Typically, we don't really enjoy seeing radar-gun-wielding traffic cops. They have a tendency to ruin our day. But, a new sort of radar gun may have us quickly singing their praises. The Virginian-Pilot reports that there's a new tool that will be able to tell officers if a driver is texting rather than paying attention to the road. Oh yes, we like this idea.
People, distracted driving needs to end. Now. A woman's butt was impaled by a metal pole because she was texting while driving. Seriously, this needs to stop. But how? How do you get people to put their phones down and focus on managing the 4,000-pound hulk of steel they're hurtling along at 70 miles per hour in? Well, General Motors may have found an answer.
Ever look at something and think, "Who the heck thought this was a good idea?" No? Well, you're about to. General Motors' Chinese research and development division has come up with a new Android app that will allow people to scan license plates and send messages to the vehicle's owner, regardless of whether the other driver has downloaded the app.
Having children must instill in parents a certain sense of naïveté (this is, after all, coming from someone without children). It must be incomprehensible that this tiny human, which you raised and sacrificed for, would be anything other than good, and right and just. They would never bully another child, or mouth off to a teacher. They'd never get caught smoking or cutting class, or smoking while cutting class. And they'd certainly, never, ever get distracted while driving. "Not my
The state of New York announced on Monday it will be instituting so-called texting zones for drivers who just cannot wait to send an LOL or emoji to their BFF. There will be 91 zones at first, all of which will take advantage of existing rest areas, in a trial program instituted by New York Governor Andrew Cuomo (pictured above), as part of his continuing efforts to reduce the number of distracted drivers on the state's roads. "New York State is continuing to use every tool at its disposal to co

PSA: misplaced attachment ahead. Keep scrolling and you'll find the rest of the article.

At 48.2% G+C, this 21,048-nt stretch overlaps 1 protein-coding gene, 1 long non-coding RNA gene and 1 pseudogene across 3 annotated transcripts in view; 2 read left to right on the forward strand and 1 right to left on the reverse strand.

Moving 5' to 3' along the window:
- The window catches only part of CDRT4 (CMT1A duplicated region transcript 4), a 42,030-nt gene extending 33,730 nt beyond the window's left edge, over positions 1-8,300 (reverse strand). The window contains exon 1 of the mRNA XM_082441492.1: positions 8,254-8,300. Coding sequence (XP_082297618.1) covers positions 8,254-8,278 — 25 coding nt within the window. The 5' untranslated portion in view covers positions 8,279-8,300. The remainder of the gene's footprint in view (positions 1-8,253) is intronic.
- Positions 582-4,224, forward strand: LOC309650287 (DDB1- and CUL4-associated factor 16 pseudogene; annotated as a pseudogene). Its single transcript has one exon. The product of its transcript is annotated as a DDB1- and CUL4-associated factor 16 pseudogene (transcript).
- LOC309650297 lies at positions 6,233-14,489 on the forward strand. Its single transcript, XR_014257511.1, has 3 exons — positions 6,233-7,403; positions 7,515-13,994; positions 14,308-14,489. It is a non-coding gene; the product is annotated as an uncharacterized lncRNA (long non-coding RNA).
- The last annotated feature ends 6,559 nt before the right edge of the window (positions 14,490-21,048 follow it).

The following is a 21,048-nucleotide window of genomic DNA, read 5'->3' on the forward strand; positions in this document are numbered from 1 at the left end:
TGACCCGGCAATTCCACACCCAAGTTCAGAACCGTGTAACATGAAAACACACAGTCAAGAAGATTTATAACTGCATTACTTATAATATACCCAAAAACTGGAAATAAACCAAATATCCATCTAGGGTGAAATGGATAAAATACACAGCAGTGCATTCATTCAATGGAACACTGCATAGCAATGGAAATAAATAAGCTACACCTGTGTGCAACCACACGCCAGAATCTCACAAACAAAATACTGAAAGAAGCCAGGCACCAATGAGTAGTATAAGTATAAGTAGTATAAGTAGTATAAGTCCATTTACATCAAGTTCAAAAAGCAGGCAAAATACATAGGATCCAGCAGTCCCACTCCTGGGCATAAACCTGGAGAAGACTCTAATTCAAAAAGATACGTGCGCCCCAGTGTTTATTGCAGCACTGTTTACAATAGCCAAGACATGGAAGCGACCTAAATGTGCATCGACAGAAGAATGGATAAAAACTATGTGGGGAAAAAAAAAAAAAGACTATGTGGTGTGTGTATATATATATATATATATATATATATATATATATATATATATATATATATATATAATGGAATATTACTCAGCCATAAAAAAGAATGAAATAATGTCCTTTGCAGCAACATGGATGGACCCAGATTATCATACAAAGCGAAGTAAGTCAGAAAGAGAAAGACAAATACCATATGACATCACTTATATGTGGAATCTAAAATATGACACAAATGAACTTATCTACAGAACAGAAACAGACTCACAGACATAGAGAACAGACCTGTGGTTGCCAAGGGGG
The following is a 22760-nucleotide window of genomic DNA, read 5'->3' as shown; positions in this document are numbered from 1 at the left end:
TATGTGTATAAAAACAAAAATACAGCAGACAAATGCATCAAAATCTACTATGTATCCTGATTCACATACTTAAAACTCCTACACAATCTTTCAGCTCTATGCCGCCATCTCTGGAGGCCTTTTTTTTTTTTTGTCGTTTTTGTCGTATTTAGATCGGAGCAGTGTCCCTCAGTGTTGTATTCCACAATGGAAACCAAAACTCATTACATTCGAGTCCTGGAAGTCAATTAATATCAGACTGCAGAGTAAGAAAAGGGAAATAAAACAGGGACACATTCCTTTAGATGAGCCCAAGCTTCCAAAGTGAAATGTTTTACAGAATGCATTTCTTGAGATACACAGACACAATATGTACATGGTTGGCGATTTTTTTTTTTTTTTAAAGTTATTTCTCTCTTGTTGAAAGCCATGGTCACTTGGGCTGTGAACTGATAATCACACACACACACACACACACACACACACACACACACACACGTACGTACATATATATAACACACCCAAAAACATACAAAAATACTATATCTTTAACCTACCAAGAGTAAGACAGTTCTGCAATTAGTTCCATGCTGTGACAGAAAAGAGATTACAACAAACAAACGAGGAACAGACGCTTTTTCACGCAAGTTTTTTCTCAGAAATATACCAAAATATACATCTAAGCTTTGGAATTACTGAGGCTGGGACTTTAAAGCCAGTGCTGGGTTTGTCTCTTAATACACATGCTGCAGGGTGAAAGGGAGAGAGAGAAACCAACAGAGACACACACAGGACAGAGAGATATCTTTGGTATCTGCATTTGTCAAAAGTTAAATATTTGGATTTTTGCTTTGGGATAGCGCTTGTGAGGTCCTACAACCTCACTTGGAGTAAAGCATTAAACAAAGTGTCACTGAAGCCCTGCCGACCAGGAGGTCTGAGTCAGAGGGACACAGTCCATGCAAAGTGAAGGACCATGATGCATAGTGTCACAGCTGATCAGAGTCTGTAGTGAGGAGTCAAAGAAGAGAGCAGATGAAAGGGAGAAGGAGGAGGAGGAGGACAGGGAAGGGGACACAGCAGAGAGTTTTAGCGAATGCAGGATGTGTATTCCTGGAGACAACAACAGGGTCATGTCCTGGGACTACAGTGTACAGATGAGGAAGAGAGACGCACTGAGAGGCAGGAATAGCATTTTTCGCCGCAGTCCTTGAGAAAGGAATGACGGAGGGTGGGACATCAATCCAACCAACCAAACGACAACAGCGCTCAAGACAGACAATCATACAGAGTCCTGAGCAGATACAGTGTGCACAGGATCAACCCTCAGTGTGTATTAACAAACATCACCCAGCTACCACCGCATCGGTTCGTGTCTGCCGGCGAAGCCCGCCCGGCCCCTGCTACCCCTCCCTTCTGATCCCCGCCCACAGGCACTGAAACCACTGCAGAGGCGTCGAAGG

Alternate titles for this story could have been "American drivers growing stupider," "Number of boneheads on the road increases," "Natural selection having greater influence on American drivers." We don't mean to make light of the latest study from the AAA Foundation for Traffic Safety, but it's so darn disturbing that we aren't really sure what else to do.
In attempt to combat car accidents and fatalities caused by distracted driving, the U.S. Department of Transportation and the Ad Council have teamed up with the hit Fox television show, Glee, to produce a pair of public service announcements aimed at younger drivers. These PSAs were introduced as a part of the "Stop the Texts. Stop the Wrecks." campaign that attempts to raise awareness to the danger of texting and driving.
The Insurance Institute for Highway Safety has just released new findings related to texting-while-driving laws and their effectiveness – the results of which are quite surprising. The Highway Loss Data Institute, an affiliate of the IIHS, compiled claim data for four states; California, Louisiana, Minnesota and Washington. Each state has enacted a ban on texting while driving, and this study examines data for the months before and after the laws went into effect. Earlier this year, the HL
Despite plenty of academic research demonstrating that texting while driving can be just as dangerous as drinking and driving, a new poll shows that most teens simply don't think that's the case. State Farm recently sponsored a poll conducted by Harris Interactive in which 14-to-17 year-olds were asked whether they thought they would die one day if they regularly text and drive. Only 35 percent of those asked strongly agreed with that statement. Compare that figure with the 55 percent of teens w
Distracted driving is becoming a very real concern in the age of texting, cell phones, touch screen navigation and fast food. So what is a government to do to stop the madness? New laws? More police enforcement? Maybe at some point, but for now the National Highway Traffic Safety Administration has created a new website called distraction.gov. The site provides facts and figures that shows how distracted driving affects your ability to drive safely while also working as a news feed for new distr